What’s so funny about peace, love, and a ridiculously modest streetcar project?
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If you pay attention to local talk radio, the Journal Sentinel comments section, or the occasional screaming match at city hall, you know that the most controversial issue of our day is the proposed Milwaukee Streetcar project. We’re told that the $64.6 million project has divided Milwaukee households in two, with proponents hell-bent on shoving a half-baked and antiquated public transportation system down the public’s throat on one side, and no-nonsense opponents rightly crying out “Boondoggle!” on the other. But if Tuesday’s calm-and-collected “Milwaukee Streetcar: Facts And Future” presentation at the Pabst Theater Pub was any indication, that manufactured controversy is quickly fading, and is ultimately proving to be much ado about nothing.
Not that organizers didn’t prepare for an apocalyptic, “town hall”-esque shouting match. An armed police officer was on hand to keep a wary eye on the sizable crowd, and one of the project’s architects, Commissioner of Public Works Ghassan Korban, spent about as much time preemptively calling for civility than actually presenting facts. City Engineer Jeff Polenske eventually doled out those facts via a cut-and-dry Power Point slide show. The presentation was pitched as a project briefing and update, though nearly all the shockingly modest details that were discussed could already be found on the Milwaukee Streetcar website: The vehicles will be based on modern designs used in Portland and Seattle. A two-mile “starter route” will eventually expand into a 3.5-mile route. Federal funds will pay for $54.9 million, with $9.7 million coming from local sources. The project is estimated to launch during the summer of 2016. A short Q&A was just as unremarkable, highlighted only by a typically surly Michael Horne (“You’re out of commission, Horne!” someone hollered as Horne tried to squeeze in a second question), a few loaded questions from Aldermen Bob Bauman and Nick Kovac, and some wishy-washy answers from Polenske that more or less boiled down to “We’re looking into that.”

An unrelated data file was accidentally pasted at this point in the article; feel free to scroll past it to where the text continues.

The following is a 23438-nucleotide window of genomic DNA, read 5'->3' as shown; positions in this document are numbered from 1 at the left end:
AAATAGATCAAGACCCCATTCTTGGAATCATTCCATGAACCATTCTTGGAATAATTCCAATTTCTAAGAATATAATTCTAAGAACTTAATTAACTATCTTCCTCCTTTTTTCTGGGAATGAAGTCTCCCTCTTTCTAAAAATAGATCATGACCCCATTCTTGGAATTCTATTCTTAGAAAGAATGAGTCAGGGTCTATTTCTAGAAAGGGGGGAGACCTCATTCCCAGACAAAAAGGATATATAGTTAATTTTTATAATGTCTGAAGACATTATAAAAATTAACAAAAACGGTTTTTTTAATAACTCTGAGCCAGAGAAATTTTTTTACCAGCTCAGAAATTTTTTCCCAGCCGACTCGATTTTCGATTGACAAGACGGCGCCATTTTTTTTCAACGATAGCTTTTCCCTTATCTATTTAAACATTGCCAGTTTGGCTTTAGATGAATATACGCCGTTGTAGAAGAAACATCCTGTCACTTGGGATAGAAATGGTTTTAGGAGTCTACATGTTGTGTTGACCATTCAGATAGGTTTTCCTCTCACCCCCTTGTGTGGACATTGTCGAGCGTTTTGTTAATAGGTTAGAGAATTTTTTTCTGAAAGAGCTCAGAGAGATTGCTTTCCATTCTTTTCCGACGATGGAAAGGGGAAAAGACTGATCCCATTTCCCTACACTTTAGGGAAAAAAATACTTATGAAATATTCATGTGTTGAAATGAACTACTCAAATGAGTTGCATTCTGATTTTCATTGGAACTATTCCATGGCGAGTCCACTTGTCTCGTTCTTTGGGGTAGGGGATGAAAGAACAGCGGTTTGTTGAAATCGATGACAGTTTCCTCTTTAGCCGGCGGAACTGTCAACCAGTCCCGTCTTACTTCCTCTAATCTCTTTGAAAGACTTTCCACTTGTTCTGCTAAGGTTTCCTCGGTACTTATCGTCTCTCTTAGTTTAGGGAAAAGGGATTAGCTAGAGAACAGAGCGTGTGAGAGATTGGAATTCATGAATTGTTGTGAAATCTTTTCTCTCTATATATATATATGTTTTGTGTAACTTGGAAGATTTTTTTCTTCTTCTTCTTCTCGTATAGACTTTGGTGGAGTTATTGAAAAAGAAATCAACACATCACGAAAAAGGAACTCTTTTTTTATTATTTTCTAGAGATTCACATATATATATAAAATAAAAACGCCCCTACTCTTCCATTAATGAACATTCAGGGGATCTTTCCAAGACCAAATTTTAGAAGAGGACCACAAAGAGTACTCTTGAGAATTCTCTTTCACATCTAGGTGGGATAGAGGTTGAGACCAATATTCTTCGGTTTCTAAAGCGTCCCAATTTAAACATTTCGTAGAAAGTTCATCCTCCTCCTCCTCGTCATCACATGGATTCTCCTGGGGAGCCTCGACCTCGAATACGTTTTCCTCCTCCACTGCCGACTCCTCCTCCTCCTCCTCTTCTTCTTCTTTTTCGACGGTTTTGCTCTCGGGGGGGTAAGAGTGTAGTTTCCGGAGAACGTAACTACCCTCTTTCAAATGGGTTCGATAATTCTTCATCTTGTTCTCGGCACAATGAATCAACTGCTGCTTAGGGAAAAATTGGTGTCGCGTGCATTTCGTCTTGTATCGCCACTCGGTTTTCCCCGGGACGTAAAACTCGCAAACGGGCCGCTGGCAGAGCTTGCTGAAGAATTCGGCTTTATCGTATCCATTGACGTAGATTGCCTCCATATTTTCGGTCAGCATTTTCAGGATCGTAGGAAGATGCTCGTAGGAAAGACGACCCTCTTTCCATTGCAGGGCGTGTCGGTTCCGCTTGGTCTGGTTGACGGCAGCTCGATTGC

Perhaps the most interesting question of the night went similarly unanswered: Can the streetcar project still be halted, or is its completion a forgone conclusion? Polenske dodged the question like a seasoned pro, though his answer could be roughly translated as “It’s happening whether you like it or not.” That’s just as well. If anything, Tuesday’s mild-mannered presentation was a perfect illustration of the decidedly mild-mannered project it touted. The message seemed to be this: Milwaukee is getting a streetcar, and by the summer of 2016, its few remaining opponents will join the long-forgotten ranks of Miller Park, Marquette Interchange Project, and—cough, cough—indoor smoking ban critics. There are still plenty of details to be hashed out, but it’s time to move on to the next non-issue.